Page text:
This winter, there have been several unusual winter wildlife sightings on Nantucket. Most of these sightings are of creatures that ought to have migrated well south of us by now. A lone Piping Plover was spotted at Smith’s Point during the annual Christmas bird count on December 30th. Typically, these summer denizens of Nantucket’s beaches begin their southward migration by the end of August with the last stragglers fleeing by late September. A Whimbrel was spotted in mid-January poking around Folger’s Marsh. Whimbrel’s summer breeding territory is in the far northern arctic, but they spend the winter along the Gulf Coast of the US to South America.
Another surprising find was a Hoary Bat! On a warm and rainy Sunday, January 20th, the high temperature on Nantucket reached 52°F, a temperature warm enough that a bat may have been able to take advantage of to search for a tasty winter moth snack at a time of year that bats are typically hibernating. However, between 5 and 8 pm, the temperature dropped quickly and drastically, and by Monday morning on Martin Luther King, Jr. Day, had bottomed out at 8°F. Around 9:30 that morning, a woman walking her dog at Gardner Farm came upon what she assumed was a pine cone but upon closer inspection, realized was a bat on the ground in the middle of the trail! The bat was sluggish but alive – so she called the “bat lady“. This area of the island contains a large stand of pitch pine and is where we have documented many Northern long-eared bats – so it was quite a surprise to arrive and find a Hoary Bat!
We’ve never captured this species on Nantucket before although we have occasionally “heard” them on our acoustic detectors throughout the summer, but not in the dead of winter. Hoary’s are thought to be mainly migratory, heading south where they can continue to feed throughout the winter, rather than hibernating as some other bats species do. We would not expect to find a Hoary up north at this time of year, although, apparently not all Hoary bats adopt the migration strategy, some instead, are capable of hibernationas well. Perhaps we have a few Hoary’s choosing to winter on Nantucket?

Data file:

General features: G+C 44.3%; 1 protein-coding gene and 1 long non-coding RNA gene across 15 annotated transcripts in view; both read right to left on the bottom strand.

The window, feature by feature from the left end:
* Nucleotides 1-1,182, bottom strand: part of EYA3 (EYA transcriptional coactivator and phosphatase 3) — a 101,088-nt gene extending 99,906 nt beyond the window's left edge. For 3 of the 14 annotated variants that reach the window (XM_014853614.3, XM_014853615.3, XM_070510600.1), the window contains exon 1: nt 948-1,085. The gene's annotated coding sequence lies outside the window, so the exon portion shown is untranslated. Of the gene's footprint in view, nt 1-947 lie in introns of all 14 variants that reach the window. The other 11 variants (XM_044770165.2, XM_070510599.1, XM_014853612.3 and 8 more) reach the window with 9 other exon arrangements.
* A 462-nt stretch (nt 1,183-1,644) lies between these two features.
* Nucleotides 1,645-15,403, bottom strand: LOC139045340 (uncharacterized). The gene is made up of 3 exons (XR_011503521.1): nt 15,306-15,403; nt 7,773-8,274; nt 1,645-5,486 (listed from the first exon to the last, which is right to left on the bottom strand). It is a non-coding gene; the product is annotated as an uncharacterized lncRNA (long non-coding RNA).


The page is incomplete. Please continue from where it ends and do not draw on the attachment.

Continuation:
The bat was transported to the Cape Wildlife Center for rehabilitation. As of January 29th, Robyn Rohm, a wildlife rehabilitator, reported that the bat was alive and well. It took a day or two for it to acclimate and learn to eat mealworms but she is now pigging out on 40 mealworms per day! She has no injuries so was likely just cold stunned by the quickly plunging temperature. They will keep the bat until the weather begins to warm and expect to release her in the spring without issue.
If you find an injured bat on Nantucket, it should never be touched with bare skin! If a bat comes in contact with human skin, whether or not it appears sick and even if there are no bites or scratches, a vet will have to euthanize the bat and send it for rabies testing. The best policy if you find an injured bat is to wear thick gloves or use a stick to get it in to a box or some sort of container and bring it to Offshore Animal Hospital. You will notice in the photo above my bare hands holding this bat – because I have a rabies vaccination, the Mass State Veterinarian allowed this bat to be rehabbed, vs. euthanized.
Should you find a bat in your house, the best thing to do is isolate the bat in one room, shut all the doors and open the windows. It will eventually find its way out. It doesn’t want to be in your house any more than you want it to be there.
The Nantucket Conservation Foundation is a private, non-profit land trust that depends on contributions from our members to support our science projects, conservation property acquisitions and land management efforts. If you are not already a member, please join us now! www.nantucketconservation.org